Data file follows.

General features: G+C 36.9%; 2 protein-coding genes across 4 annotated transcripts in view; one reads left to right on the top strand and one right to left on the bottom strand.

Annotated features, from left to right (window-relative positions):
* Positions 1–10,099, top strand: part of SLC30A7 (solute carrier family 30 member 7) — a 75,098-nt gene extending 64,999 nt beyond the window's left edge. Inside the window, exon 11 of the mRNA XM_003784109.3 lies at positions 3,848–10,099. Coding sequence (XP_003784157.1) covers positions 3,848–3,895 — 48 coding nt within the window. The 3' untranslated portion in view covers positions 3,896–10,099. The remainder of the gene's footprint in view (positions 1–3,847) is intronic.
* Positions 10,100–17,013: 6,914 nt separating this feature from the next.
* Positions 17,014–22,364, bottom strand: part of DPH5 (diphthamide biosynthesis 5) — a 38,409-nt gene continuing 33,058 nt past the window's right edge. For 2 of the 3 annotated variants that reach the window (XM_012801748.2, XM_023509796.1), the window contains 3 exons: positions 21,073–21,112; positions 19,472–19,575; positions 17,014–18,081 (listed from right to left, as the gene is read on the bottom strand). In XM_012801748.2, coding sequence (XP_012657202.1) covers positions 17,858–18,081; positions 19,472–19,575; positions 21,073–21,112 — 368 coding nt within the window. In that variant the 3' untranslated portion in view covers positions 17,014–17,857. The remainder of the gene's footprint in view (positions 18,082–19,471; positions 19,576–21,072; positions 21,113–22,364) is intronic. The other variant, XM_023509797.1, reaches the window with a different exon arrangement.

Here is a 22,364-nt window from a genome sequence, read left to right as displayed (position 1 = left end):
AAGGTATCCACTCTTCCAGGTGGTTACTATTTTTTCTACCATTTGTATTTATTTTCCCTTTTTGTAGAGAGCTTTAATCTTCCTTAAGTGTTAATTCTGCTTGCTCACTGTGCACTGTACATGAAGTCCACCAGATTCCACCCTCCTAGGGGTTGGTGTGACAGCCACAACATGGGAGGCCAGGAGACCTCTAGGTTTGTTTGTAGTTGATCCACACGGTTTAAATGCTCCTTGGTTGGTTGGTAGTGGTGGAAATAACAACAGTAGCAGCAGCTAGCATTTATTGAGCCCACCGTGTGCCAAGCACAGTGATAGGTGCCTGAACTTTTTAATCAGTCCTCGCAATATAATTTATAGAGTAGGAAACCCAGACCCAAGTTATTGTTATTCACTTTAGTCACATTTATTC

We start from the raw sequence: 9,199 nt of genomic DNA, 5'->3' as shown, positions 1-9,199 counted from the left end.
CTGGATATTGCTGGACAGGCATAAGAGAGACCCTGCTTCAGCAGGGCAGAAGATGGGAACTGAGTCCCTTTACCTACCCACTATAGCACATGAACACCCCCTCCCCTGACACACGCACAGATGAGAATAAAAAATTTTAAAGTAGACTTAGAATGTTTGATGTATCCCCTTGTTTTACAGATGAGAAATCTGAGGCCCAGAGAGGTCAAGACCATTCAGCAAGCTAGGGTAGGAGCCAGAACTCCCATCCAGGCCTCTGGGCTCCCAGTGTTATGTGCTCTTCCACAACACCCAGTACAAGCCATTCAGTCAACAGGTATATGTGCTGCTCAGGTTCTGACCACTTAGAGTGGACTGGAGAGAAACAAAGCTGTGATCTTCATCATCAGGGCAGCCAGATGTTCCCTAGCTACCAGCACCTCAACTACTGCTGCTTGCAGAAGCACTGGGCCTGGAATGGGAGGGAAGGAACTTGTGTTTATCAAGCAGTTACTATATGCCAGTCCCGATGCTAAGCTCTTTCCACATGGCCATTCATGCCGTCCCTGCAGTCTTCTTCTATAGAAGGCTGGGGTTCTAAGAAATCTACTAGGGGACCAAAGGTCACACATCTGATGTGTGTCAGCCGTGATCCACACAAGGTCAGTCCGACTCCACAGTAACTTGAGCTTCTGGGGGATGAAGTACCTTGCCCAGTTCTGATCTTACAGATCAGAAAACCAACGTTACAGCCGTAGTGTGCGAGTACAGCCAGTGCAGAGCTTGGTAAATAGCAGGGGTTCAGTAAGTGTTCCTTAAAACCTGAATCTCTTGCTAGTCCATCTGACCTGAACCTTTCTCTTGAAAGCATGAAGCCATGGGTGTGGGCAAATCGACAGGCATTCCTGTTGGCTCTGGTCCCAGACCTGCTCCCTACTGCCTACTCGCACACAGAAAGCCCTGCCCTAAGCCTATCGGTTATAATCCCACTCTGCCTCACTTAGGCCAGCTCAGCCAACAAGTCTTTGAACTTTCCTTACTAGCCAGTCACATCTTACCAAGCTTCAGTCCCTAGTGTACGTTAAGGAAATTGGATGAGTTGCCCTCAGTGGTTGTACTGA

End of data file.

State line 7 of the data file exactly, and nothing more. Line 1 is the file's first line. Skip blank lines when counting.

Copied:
AAGGTATCCACTCTTCCAGGTGGTTACTATTTTTTCTACCATTTGTATTTATTTTCCCTTTTTGTAGAGAGCTTTAATCTTCCTTAAGTGTTAATTCTGCTTGCTCACTGTGCACTGTACATGAAGTCCACCAGATTCCACCCTCCTAGGGGTTGGTGTGACAGCCACAACATGGGAGGCCAGGAGACCTCTAGGTTTGTTTGTAGTTGATCCACACGGTTTAAATGCTCCTTGGTTGGTTGGTAGTGGTGGAAATAACAACAGTAGCAGCAGCTAGCATTTATTGAGCCCACCGTGTGCCAAGCACAGTGATAGGTGCCTGAACTTTTTAATCAGTCCTCGCAATATAATTTATAGAGTAGGAAACCCAGACCCAAGTTATTGTTATTCACTTTAGTCACATTTATTC